It is not just locals one should provide for, because if Canberra Airport goes international, future tourism potential is another major beneficial factor.

Ian F. Bell, Sydney, NSW

For more frequent updates on Capital Metro and light rail related news, please visit our Facebook page 'Light Rail for Canberra'.  

Wednesday, July 16, 2014

Simon Corbell: The case for light rail


In todays Canberra Times, Simon Corbell, Minister for the Capital Metro Agency, has a powerful defence of light rail in Canberra.

The CT also carries a story: Light rail benefits more than just cost.

Rail network has proven its benefits worldwide

We are fortunate that Griffin provided us with a legacy of extreme foresight; a planned city linked by 'rapid transit' – his own term – with higher densities of retail, employment and development lining the transport system. We have the wide avenues in place and the designs drawn; the framework for a city wide tramway has been ready and waiting for the past hundred years.

Unfortunately, until today we have ignored Griffin's transport advice and plans. Politicians have debated the cost of installing Griffin's railway and tramway system for one hundred years, always deciding it was an unjustifiable cost until Canberra grew; we are having the same conversations now. Canberra has grown, will continue to grow and public transport investment is clearly imperative for the success and sustainability of our city.

A recent article, one of the many by ill-informed 'experts' advising that Canberra is making a mistake by investing in light rail, said that "smart people learn from their mistakes, smarter people learn from the mistakes of others". On this point, we agree. We do need to learn from the mistakes of others and we do not need to look very far.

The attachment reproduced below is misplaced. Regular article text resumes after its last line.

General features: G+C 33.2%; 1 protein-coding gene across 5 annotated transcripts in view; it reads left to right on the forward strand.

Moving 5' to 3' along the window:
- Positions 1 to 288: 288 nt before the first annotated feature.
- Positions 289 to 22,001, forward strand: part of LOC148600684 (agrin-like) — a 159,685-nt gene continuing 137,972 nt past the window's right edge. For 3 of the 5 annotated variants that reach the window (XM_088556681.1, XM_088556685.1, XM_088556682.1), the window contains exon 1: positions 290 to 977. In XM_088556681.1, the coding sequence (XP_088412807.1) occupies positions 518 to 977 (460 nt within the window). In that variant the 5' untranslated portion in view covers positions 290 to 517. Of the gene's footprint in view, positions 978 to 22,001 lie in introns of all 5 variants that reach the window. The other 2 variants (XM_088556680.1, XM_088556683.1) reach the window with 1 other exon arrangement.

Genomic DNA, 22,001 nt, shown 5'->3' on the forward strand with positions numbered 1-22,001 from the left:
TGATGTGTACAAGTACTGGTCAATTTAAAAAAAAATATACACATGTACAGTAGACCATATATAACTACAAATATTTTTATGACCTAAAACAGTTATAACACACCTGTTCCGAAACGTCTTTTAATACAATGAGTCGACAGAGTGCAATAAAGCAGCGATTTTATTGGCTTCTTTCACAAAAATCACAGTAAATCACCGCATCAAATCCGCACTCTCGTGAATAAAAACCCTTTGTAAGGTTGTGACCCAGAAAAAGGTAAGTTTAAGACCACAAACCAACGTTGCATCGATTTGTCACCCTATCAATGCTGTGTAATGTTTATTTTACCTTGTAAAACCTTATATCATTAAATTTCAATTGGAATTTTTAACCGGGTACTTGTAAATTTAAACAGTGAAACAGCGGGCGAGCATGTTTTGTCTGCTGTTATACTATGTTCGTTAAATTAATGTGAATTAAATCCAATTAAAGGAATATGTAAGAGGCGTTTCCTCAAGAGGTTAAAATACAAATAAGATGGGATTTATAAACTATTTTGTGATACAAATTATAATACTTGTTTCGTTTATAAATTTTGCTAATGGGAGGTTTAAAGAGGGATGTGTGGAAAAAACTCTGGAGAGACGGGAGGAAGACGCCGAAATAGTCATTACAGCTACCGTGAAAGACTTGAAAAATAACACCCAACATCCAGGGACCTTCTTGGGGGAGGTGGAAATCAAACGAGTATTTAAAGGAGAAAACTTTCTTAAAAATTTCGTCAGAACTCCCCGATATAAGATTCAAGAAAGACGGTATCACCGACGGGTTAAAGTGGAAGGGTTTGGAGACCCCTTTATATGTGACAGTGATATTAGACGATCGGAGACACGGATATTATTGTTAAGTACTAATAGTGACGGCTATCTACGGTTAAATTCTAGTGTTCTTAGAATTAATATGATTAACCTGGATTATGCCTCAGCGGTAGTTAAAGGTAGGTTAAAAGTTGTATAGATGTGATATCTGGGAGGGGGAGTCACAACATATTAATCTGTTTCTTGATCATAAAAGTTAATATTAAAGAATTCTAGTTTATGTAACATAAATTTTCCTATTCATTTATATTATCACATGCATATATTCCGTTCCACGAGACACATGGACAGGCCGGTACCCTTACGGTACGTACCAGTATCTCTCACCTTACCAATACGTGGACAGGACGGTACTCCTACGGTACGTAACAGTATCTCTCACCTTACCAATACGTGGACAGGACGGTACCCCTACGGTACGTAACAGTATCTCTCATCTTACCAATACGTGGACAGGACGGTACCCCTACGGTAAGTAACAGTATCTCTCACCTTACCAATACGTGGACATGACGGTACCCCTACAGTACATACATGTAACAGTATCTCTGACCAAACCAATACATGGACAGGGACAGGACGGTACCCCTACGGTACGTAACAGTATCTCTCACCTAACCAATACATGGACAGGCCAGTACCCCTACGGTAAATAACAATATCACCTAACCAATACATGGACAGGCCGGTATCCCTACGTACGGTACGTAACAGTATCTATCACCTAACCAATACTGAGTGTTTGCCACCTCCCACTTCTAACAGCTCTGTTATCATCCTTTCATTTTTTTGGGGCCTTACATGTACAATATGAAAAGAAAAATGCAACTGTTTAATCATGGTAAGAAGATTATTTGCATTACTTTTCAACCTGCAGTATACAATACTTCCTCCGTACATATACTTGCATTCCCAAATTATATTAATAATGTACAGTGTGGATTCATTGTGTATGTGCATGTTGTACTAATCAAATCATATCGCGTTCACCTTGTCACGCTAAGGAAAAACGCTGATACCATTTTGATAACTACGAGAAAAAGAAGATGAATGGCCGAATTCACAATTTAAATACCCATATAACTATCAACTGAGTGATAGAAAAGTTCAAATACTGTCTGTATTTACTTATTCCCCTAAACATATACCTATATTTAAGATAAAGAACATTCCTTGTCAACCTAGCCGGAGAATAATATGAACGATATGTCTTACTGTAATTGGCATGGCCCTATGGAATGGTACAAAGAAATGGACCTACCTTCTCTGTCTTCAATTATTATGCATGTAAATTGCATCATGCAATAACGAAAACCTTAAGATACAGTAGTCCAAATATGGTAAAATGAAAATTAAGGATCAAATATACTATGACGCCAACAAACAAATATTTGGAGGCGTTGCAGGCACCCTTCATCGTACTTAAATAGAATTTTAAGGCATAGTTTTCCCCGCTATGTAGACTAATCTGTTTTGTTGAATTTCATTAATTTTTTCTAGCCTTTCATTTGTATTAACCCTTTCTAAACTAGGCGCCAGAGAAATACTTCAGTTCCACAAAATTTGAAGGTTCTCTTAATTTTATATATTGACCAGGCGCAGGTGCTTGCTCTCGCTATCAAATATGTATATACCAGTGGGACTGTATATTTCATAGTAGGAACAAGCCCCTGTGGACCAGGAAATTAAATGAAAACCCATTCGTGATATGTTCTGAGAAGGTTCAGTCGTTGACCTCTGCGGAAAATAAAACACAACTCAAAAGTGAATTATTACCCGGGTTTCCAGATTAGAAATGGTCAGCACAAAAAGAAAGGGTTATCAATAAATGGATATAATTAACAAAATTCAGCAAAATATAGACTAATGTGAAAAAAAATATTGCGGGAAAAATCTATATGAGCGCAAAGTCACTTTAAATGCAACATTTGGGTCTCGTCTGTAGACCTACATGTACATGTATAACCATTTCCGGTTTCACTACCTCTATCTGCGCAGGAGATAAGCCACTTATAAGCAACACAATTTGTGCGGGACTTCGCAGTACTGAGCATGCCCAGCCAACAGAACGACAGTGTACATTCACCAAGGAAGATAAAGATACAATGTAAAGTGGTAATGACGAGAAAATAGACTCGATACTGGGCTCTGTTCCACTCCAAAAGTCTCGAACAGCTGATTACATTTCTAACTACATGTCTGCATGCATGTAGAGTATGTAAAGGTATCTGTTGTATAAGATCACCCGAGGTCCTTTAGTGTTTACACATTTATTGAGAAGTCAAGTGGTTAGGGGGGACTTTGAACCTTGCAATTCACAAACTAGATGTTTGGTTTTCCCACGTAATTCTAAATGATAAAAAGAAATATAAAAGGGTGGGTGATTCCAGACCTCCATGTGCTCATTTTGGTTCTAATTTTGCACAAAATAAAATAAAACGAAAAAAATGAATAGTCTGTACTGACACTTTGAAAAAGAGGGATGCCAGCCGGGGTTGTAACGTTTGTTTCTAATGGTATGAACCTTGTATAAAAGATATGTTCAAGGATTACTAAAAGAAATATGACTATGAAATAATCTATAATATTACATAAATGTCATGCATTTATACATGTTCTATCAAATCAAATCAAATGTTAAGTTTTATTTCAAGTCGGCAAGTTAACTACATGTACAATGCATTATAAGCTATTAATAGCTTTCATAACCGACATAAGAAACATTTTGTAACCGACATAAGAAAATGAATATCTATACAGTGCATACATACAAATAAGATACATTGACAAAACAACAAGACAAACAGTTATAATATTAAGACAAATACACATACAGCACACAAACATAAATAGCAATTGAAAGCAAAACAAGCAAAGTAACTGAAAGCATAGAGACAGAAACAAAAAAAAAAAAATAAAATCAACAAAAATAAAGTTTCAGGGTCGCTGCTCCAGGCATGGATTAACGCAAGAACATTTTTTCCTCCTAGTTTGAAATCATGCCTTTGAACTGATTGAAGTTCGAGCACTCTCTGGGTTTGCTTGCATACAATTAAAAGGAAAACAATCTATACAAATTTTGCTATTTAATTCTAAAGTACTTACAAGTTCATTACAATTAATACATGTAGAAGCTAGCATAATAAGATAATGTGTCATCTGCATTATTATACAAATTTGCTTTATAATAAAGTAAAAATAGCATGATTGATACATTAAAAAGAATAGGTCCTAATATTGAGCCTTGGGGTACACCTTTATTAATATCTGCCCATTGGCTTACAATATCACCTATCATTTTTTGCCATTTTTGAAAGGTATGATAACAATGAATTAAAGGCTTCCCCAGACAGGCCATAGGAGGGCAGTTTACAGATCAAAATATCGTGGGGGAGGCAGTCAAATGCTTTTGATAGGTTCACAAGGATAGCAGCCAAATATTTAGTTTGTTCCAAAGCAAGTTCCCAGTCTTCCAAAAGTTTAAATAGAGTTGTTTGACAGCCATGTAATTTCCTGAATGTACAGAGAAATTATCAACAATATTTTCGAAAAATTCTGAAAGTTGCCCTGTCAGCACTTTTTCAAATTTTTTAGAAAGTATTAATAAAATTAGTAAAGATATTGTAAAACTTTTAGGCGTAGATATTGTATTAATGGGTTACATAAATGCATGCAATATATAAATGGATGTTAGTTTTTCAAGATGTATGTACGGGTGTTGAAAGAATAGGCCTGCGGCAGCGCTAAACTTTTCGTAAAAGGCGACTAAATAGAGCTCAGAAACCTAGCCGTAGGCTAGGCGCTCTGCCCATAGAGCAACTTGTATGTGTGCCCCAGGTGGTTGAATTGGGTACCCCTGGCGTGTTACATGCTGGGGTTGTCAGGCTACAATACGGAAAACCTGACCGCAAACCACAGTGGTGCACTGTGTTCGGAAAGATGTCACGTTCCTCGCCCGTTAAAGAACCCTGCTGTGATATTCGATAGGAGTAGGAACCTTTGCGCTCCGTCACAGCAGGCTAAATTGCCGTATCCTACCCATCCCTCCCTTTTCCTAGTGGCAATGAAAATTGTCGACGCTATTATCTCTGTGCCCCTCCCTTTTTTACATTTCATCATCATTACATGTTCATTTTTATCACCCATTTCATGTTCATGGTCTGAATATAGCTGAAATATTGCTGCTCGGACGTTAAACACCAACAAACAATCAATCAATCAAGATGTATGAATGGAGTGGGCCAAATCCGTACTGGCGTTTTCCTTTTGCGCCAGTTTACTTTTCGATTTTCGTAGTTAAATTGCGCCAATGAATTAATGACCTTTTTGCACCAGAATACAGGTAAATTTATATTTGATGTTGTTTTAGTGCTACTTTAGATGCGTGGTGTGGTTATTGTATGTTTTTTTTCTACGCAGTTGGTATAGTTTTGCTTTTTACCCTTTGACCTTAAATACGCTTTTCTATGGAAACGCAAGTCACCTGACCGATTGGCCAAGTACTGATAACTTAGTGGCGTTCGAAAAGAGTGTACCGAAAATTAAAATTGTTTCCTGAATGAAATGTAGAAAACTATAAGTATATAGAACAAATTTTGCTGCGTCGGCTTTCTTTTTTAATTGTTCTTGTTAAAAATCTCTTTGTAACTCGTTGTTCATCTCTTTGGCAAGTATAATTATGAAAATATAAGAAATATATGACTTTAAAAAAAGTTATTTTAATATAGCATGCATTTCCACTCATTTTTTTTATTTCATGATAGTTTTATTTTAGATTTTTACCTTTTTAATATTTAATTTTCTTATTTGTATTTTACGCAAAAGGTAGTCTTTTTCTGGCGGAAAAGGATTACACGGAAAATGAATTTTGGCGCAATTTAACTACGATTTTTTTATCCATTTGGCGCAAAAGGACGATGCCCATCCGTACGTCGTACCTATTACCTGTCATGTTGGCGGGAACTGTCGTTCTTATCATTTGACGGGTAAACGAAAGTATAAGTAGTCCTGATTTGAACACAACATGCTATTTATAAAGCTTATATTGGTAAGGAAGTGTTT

In the PricewaterhouseCoopers Cities of Opportunity 2014 survey 30 cities were analysed across 10 indicators, Sydney's only 'low' grading was on transportation and infrastructure. And what is Sydney's response? Investment in rail. The NSW government has signalled its strong support for rail projects through the 2014 budget, with the North West Rail link, South West Rail Link, $400 million for the Parramatta Light Rail, $1.6 billion for the CBD and South East Light Rail route and a further $2.8 billion for new state of the art intercity trains.

The lesson to learn from our nearest city neighbour is that congestion is a major social, economic and environmental issue that must be solved. In the Territory, we have a choice: we can start addressing transport issues now at a relatively low cost, or we can wait until congestion, pollution and poor accessibility cripples our city and pay a much higher price.

Congestion was costing the Territory $110 million a year back in 2005, and is projected to increase by 82per cent to $200 million in 2020 (BTRE 2007). During peak travel times, road congestion already adds approximately 15 minutes to the travel along the city to Gungahlin corridor.

With a population set to almost double by 2050 and a car dependency rate of more than 80 per cent, the costs of congestion will only continue to increase. Introducing light rail is projected to halve corridor congestion immediately, providing travel benefits to road users and a frequent and reliable service for public transport users.

Without investment in light rail, Canberra's transportation expenditure is heavily skewed to roads-only expenditure. The proposed investment in light rail over the next four years compares with the total cost of 'Roads and Sustainable Transport' between 2010 and 2014 of $1.13 billion. On a like-for-like basis (in 2013-14), and acknowledging their different funding sources, the capital delivery cost of the proposed investment in light rail (excluding contingency and rolling stock) is anticipated to be less than road investments in the Majura Parkway plus Gungahlin Drive Extension. After decades of under investment, with public transport infrastructure receiving less than an estimated 10 per cent of the investment in road infrastructure (estimated by TAMS, ACT government), it is time to restore the balance.